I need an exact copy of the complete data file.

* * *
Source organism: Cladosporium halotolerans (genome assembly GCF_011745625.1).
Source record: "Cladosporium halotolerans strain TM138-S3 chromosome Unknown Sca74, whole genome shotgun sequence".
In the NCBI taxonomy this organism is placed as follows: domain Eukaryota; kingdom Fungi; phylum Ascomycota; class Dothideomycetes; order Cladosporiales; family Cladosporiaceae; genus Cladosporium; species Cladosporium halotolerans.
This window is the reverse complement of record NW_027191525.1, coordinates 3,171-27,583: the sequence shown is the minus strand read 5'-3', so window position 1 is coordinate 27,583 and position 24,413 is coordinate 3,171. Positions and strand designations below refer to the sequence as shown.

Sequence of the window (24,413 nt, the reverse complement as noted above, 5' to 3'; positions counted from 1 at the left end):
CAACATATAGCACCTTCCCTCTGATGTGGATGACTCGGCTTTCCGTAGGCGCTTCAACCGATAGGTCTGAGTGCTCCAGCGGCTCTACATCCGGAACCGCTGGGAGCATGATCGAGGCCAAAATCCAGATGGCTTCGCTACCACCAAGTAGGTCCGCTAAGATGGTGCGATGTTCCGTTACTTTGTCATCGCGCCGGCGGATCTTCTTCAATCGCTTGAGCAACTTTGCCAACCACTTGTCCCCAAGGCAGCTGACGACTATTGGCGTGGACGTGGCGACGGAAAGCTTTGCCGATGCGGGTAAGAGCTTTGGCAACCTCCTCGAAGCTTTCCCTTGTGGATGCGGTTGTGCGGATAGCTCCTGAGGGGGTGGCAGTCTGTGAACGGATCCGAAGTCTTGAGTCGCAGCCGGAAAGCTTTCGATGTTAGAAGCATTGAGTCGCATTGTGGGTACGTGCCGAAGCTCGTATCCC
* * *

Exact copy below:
Source organism: Cladosporium halotolerans (genome assembly GCF_011745625.1).
Source record: "Cladosporium halotolerans strain TM138-S3 chromosome Unknown Sca74, whole genome shotgun sequence".
In the NCBI taxonomy this organism is placed as follows: domain Eukaryota; kingdom Fungi; phylum Ascomycota; class Dothideomycetes; order Cladosporiales; family Cladosporiaceae; genus Cladosporium; species Cladosporium halotolerans.
This window is the reverse complement of record NW_027191525.1, coordinates 3,171-27,583: the sequence shown is the minus strand read 5'-3', so window position 1 is coordinate 27,583 and position 24,413 is coordinate 3,171. Positions and strand designations below refer to the sequence as shown.

Sequence of the window (24,413 nt, the reverse complement as noted above, 5' to 3'; positions counted from 1 at the left end):
CAACATATAGCACCTTCCCTCTGATGTGGATGACTCGGCTTTCCGTAGGCGCTTCAACCGATAGGTCTGAGTGCTCCAGCGGCTCTACATCCGGAACCGCTGGGAGCATGATCGAGGCCAAAATCCAGATGGCTTCGCTACCACCAAGTAGGTCCGCTAAGATGGTGCGATGTTCCGTTACTTTGTCATCGCGCCGGCGGATCTTCTTCAATCGCTTGAGCAACTTTGCCAACCACTTGTCCCCAAGGCAGCTGACGACTATTGGCGTGGACGTGGCGACGGAAAGCTTTGCCGATGCGGGTAAGAGCTTTGGCAACCTCCTCGAAGCTTTCCCTTGTGGATGCGGTTGTGCGGATAGCTCCTGAGGGGGTGGCAGTCTGTGAACGGATCCGAAGTCTTGAGTCGCAGCCGGAAAGCTTTCGATGTTAGAAGCATTGAGTCGCATTGTGGGTACGTGCCGAAGCTCGTATCCC